|US5244934 *||Dec 2, 1991||Sep 14, 1993||Takai Rubber Industries, Ltd.||Irradiation or thermal treatment of water-impregnated cross-linked poly-acrylic acid metal salt resin particles|
|US6174931||Oct 4, 1993||Jan 16, 2001||3M Innovative Properties Company||Multi-stage irradiation process for production of acrylic based compositions and compositions made thereby|
|US6339111||Oct 4, 1993||Jan 15, 2002||3M Innovative Properties Company||Multi-stage irradiation process for production of acrylic based adhesives and adhesives made thereby|
|US6436532||Jan 16, 2001||Aug 20, 2002||3M Innovative Properties Company||Multi-stage irradiation process for production of acrylic based adhesives and adhesives made thereby|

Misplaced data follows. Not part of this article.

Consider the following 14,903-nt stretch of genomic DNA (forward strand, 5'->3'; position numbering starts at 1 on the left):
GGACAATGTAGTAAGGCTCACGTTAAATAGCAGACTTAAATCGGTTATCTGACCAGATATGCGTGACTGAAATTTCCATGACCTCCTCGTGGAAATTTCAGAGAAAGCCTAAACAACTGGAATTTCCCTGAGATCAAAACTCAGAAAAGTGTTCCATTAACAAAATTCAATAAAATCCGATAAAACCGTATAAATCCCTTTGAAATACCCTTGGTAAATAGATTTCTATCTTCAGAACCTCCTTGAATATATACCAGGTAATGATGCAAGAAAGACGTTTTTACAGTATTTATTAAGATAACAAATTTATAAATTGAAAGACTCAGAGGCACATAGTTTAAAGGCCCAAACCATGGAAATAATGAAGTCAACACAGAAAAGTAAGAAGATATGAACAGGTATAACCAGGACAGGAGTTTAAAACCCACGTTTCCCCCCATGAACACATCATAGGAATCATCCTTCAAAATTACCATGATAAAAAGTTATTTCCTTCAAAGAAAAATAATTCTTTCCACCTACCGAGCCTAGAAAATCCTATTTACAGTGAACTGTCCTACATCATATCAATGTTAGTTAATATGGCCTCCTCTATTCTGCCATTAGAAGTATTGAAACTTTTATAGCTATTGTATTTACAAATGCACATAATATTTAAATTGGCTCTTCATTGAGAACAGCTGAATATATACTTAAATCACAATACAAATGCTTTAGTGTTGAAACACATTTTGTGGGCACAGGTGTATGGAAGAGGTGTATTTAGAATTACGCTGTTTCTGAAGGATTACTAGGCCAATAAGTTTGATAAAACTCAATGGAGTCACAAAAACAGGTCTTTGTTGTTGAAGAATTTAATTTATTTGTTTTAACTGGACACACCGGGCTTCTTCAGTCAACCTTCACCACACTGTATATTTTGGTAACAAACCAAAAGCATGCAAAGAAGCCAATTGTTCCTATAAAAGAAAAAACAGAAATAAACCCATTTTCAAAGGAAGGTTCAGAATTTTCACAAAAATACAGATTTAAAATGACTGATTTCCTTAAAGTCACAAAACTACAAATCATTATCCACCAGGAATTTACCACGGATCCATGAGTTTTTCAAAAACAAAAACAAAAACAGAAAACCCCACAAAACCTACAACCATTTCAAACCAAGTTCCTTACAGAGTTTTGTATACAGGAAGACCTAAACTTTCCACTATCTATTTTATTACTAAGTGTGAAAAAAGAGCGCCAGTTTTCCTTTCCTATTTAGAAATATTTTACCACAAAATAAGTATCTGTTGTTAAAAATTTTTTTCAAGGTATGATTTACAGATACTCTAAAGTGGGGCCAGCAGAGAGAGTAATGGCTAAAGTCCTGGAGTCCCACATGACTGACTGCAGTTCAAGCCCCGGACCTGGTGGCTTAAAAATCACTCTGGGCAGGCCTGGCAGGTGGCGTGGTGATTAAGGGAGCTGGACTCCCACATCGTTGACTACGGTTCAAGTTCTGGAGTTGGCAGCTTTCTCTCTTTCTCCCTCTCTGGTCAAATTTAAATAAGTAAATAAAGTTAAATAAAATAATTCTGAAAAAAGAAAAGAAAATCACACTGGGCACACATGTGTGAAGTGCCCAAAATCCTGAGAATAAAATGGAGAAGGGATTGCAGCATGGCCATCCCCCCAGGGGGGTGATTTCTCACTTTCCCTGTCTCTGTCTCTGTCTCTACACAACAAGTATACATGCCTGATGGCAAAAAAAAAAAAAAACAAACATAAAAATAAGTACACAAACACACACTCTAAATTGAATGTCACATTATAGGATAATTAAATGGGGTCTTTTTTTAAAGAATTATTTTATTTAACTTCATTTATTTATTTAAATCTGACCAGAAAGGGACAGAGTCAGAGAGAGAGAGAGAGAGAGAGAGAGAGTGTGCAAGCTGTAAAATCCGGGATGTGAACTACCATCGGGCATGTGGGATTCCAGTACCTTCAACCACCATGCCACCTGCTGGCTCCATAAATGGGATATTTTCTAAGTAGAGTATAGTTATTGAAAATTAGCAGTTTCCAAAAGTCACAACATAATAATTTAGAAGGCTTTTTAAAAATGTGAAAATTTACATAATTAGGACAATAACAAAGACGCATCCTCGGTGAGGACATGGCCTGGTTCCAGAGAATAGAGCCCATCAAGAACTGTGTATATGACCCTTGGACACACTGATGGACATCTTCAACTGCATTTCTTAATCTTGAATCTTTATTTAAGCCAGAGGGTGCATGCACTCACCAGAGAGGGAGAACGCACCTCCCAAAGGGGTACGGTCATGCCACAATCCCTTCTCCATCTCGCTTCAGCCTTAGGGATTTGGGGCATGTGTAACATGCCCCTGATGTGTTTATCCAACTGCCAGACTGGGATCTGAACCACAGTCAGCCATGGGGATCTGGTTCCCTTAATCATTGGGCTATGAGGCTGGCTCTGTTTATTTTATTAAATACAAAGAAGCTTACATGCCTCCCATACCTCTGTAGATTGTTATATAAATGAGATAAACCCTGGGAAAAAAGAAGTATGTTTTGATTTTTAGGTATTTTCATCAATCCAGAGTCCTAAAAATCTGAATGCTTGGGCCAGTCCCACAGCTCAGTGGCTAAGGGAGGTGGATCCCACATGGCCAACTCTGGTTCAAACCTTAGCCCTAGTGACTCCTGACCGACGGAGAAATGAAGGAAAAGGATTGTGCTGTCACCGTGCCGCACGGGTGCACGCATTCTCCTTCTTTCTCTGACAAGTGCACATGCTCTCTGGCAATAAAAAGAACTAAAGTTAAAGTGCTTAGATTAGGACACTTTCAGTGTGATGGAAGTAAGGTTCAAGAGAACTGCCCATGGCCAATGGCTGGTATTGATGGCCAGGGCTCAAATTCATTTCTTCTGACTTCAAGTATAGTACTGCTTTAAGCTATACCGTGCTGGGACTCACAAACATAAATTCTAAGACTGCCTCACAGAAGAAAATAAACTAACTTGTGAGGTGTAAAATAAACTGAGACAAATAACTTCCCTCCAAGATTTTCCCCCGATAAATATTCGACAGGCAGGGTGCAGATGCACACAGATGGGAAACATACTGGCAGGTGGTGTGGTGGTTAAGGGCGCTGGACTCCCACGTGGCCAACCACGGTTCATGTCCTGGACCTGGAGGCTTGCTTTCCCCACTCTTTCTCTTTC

|EP0216622A2 *||Sep 22, 1986||Apr 1, 1987||Gelman Sciences, Inc.||Microporous membrane laminate|
|U.S. Classification||522/3, 522/20, 427/557, 522/175, 522/37, 522/4, 210/733|
|International Classification||C08F2/50, C08F6/06, B01D21/01, C08F2/00, C08F6/00, C08F2/48, C08F2/10|
|Sep 3, 1981||AS||Assignment|
Owner name: RHONE-POULENC INDUSTRIES 22, AVENUE MONTAIGNE, 750
Free format text: ASSIGNMENT OF ASSIGNORS INTEREST.;ASSIGNORS:BARTISSOL, ALAIN;BOUTIN, JEAN;WACHOWSKI, FRANCOIS;REEL/FRAME:003930/0108
Effective date: 19810824
|Mar 10, 1987||FPAY||Fee payment|
Year of fee payment: 4
|Mar 5, 1991||FPAY||Fee payment|
Year of fee payment: 8
|Feb 24, 1995||FPAY||Fee payment|
Year of fee payment: 12